Puna volunteers picked up more than 465kg of rubbish in Tupapa alone. 20040709
The country’s health bosses have been set an aggressive challenge to wipe out dengue by the end of the month.
It was by force of necessity that Te Marae Ora moved the country’s healthcare out of town and into village clinics – but locals have welcomed the change.
Secretary of Health Dr Josephine Herman says the puna model, with nurses based in 10 halls around Rarotonga, as well as in the outer islands, has been successful.
The feedback from our people is they’re really happy with seeing the doctors, the nurses, closer to home.
“And I must say, the best health system in the world is the one that gives the power and control to the people,” Dr Herman said.
“We’re hoping that Covid-19 had been the catalyst for us to reset our health system. We’ve talked about this for a number of years since I came in, and it’s happening now.”
She said they now want to make the new decentralised model more permanent – and that means finding new buildings for village clinics. “As you know some of these punas are sitting in halls, and those halls need to be returned to their communities.”
They intend to use that new local health provision model to take on the sleeping giant of health problems: dengue.
Dengue is a viral infection that causes a flu-like illness that sometimes develops into severe illness. It is carried by female Aedes Egyptii mosquitoes, that bite in the daytime. It starts with fever, headache, nausea, vomiting and pain behind the eyes – and can get rapidly worse.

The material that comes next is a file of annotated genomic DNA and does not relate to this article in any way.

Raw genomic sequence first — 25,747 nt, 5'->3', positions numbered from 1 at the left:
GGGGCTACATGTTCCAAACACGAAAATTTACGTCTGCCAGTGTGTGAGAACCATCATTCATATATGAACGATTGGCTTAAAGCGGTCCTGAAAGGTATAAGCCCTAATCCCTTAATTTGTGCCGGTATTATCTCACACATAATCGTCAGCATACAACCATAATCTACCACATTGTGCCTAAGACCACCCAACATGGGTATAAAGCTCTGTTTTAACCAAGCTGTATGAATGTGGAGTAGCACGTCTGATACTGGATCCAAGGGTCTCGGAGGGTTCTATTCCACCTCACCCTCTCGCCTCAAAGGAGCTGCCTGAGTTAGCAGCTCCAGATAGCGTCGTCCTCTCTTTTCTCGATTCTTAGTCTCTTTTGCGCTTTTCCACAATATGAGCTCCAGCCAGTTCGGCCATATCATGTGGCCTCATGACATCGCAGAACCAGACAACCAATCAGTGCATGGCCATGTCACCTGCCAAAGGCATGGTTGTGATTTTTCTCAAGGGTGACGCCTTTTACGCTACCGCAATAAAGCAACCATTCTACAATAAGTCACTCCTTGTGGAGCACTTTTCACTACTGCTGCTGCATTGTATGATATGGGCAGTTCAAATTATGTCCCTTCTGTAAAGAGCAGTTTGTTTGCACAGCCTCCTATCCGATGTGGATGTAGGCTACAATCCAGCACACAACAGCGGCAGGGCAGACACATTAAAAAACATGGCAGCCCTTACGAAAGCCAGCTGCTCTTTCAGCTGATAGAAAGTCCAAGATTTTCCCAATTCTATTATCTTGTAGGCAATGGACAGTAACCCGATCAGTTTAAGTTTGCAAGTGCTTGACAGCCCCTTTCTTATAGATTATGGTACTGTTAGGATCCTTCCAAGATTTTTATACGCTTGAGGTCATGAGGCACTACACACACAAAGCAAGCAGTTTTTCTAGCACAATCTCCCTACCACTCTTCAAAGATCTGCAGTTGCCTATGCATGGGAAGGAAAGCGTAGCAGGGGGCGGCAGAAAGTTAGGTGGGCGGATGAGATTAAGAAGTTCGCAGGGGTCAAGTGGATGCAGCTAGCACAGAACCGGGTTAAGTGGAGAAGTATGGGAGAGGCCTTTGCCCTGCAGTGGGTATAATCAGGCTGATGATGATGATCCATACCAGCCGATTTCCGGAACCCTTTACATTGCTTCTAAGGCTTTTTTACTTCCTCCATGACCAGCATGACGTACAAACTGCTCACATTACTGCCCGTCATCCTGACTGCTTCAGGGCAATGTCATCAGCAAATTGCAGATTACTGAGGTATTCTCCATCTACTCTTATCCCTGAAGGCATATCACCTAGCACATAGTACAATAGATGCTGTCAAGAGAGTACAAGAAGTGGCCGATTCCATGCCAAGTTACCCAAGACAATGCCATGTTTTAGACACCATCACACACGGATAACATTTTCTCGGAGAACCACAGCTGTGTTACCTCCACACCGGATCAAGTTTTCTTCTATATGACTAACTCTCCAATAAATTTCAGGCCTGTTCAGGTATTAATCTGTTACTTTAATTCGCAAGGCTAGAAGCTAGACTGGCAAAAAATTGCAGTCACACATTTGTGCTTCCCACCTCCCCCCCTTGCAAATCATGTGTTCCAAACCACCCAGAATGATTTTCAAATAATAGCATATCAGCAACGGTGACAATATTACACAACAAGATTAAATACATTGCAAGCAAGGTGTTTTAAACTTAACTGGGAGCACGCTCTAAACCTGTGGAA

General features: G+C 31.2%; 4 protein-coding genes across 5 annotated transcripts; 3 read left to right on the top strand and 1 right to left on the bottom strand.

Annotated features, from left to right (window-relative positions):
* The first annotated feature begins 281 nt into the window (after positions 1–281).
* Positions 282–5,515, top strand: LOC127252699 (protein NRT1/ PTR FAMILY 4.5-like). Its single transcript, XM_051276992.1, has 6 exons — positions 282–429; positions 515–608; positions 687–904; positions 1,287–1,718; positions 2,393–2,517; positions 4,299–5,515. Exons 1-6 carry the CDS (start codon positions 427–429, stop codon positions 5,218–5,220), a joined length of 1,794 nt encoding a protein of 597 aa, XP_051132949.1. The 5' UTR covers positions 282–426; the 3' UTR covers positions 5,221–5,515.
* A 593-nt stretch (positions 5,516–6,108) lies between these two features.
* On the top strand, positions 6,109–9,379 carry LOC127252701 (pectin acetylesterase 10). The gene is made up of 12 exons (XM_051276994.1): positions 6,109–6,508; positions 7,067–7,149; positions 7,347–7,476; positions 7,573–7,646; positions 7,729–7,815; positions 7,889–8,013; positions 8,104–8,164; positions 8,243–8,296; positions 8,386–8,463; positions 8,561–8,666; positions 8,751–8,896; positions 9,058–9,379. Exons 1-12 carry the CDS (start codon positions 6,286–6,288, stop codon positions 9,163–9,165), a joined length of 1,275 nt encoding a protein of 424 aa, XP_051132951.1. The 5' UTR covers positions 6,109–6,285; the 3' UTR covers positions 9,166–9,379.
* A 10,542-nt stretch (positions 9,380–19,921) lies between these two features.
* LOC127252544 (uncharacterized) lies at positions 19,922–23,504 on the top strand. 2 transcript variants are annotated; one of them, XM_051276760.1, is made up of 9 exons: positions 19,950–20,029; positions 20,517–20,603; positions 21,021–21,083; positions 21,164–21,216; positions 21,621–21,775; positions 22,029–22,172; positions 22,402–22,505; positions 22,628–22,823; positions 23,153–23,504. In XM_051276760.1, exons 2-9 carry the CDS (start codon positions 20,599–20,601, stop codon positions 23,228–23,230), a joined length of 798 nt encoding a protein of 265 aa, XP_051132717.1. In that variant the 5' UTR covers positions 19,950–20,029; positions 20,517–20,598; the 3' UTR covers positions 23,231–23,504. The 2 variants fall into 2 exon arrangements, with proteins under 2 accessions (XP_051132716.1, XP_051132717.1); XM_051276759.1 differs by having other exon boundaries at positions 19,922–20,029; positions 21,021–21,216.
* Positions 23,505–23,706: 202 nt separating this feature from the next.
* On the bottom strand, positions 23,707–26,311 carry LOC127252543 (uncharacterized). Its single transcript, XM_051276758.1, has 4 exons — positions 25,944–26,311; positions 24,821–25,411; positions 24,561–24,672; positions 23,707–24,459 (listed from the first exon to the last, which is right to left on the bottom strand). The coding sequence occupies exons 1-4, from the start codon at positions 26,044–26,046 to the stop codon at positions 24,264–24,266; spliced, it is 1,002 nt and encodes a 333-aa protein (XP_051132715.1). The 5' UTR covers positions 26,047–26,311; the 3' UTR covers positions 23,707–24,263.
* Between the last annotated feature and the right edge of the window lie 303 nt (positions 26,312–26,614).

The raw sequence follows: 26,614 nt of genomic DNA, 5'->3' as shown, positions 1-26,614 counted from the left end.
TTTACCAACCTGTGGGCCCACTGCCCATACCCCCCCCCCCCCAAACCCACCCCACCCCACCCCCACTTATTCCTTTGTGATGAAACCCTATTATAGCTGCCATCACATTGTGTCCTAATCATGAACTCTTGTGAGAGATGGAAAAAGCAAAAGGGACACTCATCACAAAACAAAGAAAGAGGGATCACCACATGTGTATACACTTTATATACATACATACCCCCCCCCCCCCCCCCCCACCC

Early detection and proper medical care can lower fatality rates to below one per cent. There have been 242 cases since the Cook Islands outbreak began in January last year but there have been no deaths.
Through Operation Namu, public servants and puna volunteers have worked systematically through the villages, getting rid of junk, cleaning up wet areas and trimming back grass and foliage. They collected at least 355 large bags of rubbish. Huge amounts of plastic, tins and bottles were sent to landfills, along with tyres, old appliances, syringes and car batteries.
Te Marae Ora staff have been grabbing every opportunity between rainstorms to spray the perimeters of schools and homes with pesticides – tactics successful in beating zika and chikungunya in 2015.
Dr Tereapii Uka has taken charge of the puna system and the response to Covid-19 locally, while Dr Herman is in New Zealand for the next two to four weeks. But she said she’d be in close contact with her team.